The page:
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Tourism body tapping into Carnegie School as oil sector fills hotel rooms

Last Updated on Thursday, 23 January 2020, 17:18 by Writer

President of the Tourism and Hospitality Association of Guyana (THAG), Mitra Ramkumar addressing staff and students of Carnegie School of Economics.

President of the Tourism and Hospitality Association of Guyana (THAG), Mitra Ramkumar says the emerging oil and gas sector is boosting hotel occupancy, even as his organisation is preparing to give graduates of Carnegie School of Home Economics internship and job opportunities.

Ramkumar, in an address to mark the reopening of Carnegie’s Hibiscus Restaurant for the new school term, noted that almost all the major hotels are fully booked by guests who are coming to Guyana in connection with the oil and gas sector.

“Tourism and oil mesh well. They support each other in that I can tell you…All of the major hotels in Georgetown…are either full or in their eighty percent occupancy and that is an off-spin from the oil and gas and that is what I am talking about when I say the two industries complement each other,” said Ramkumar.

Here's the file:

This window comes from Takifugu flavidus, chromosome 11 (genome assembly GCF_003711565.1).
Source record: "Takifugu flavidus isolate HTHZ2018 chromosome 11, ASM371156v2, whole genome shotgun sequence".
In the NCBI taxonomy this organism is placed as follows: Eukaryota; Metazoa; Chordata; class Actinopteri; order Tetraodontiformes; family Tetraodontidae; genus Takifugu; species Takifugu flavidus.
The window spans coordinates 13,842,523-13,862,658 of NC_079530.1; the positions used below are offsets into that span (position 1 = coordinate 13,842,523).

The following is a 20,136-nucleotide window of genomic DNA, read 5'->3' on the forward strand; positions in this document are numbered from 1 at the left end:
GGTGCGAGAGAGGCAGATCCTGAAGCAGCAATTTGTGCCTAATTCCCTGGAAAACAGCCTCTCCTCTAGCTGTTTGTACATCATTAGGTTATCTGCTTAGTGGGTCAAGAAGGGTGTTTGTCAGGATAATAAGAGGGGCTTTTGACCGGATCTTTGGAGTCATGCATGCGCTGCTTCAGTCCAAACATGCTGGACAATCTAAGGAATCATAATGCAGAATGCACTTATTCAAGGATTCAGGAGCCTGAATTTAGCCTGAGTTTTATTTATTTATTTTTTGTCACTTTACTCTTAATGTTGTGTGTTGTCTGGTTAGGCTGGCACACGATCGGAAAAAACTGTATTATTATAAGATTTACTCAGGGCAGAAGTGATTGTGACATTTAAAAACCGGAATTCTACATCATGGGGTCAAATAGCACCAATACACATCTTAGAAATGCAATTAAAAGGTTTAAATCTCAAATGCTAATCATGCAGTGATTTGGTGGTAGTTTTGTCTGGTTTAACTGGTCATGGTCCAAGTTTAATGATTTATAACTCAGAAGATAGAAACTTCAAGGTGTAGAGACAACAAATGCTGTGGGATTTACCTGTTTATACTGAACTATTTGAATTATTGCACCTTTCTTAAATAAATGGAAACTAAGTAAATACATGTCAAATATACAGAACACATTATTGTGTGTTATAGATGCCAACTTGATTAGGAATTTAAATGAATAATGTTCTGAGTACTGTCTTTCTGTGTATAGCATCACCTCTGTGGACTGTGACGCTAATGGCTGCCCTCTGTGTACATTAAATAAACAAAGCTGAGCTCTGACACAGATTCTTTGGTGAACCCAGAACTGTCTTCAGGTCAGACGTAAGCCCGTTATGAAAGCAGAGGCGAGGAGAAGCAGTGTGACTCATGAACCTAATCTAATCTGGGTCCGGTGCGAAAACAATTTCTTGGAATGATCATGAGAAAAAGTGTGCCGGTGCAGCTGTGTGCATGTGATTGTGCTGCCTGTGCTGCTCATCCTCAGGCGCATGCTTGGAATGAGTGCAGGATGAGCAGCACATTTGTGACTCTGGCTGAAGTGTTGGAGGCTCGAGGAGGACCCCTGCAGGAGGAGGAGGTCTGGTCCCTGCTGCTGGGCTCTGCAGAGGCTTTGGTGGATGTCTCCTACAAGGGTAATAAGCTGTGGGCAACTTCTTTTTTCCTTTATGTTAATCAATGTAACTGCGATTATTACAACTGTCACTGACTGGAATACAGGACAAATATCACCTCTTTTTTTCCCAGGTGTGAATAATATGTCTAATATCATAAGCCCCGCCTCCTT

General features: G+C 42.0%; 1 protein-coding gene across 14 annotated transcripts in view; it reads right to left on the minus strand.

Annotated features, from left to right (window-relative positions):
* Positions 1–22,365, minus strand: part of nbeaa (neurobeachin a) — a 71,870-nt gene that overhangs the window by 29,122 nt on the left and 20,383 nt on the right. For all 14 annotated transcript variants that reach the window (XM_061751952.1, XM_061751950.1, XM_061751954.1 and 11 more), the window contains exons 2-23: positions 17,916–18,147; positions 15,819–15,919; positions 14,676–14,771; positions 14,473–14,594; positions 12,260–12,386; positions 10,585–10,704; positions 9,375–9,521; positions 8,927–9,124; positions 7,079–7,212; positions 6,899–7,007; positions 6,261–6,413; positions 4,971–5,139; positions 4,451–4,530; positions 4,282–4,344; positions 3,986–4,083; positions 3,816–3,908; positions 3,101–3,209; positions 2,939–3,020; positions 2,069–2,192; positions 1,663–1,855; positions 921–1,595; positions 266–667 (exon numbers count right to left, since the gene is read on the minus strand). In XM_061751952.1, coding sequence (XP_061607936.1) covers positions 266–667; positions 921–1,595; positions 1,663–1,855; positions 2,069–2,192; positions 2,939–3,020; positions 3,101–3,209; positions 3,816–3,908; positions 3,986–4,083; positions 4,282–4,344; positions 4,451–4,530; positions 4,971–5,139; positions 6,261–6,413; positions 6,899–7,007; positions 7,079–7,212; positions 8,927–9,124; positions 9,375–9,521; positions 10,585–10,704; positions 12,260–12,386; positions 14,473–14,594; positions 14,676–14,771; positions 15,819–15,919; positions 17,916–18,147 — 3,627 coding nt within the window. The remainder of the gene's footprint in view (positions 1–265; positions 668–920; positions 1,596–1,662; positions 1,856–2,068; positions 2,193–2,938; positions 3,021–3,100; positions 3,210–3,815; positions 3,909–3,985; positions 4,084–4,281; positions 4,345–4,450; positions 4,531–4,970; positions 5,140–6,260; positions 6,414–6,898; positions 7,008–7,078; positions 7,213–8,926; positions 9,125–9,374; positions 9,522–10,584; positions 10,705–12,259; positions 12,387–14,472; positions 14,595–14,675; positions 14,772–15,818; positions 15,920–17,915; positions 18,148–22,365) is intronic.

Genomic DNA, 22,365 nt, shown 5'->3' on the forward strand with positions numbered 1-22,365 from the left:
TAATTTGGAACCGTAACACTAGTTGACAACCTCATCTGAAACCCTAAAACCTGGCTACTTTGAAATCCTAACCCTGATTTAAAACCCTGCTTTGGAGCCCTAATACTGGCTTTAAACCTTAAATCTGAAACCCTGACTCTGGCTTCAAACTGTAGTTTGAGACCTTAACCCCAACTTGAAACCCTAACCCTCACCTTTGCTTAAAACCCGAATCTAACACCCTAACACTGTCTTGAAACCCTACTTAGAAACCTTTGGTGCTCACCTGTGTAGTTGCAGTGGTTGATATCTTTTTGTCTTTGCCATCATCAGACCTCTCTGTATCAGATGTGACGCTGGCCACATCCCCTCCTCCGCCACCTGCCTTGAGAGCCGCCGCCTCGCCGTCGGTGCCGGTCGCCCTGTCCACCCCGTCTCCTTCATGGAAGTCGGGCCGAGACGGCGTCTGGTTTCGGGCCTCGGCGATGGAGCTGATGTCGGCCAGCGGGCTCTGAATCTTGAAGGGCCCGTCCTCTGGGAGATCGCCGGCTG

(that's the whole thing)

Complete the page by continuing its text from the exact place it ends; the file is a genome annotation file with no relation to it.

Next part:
Those hotels, he said, include the Marriott, Pegasus, Duke Lodge, Cara Lodge, Grand Coastal and Herdmanston Lodge.

The THAG President cites the high occupancy rate to point out that all Guyanese cannot work on the offshore oil rigs. He told students and staff of the Carnegie School of Home Economics that they are poised to gear up for the spin-off from the oil and gas sector. Mr Kumar says THAG will be keeping a register of graduates from Carnegie for internships and vacancies in the hospitality sector.

“The Tourism and Hospitality Association of Guyana is working with Carnegie in developing attachments and so when you come to do a programme, you will not only be able to do the theory but then you’ll have an attachment at a hotel, at a restaurant to get that practical, grounded experience.

“Another aspect of it – we’ll be developing a database of persons that would have come and done training at Carnegie and so, as the need arises, from our members and operators in the industry, they will now reach out to these persons who had been trained,” said Ramkumar.

Sections of the private sector and the political opposition have been railing against Trinidad and Tobago companies and other extra-regional providers who have been coming here at the expenses of trained Guyanese.

Guyana is yet to adopt a local content policy.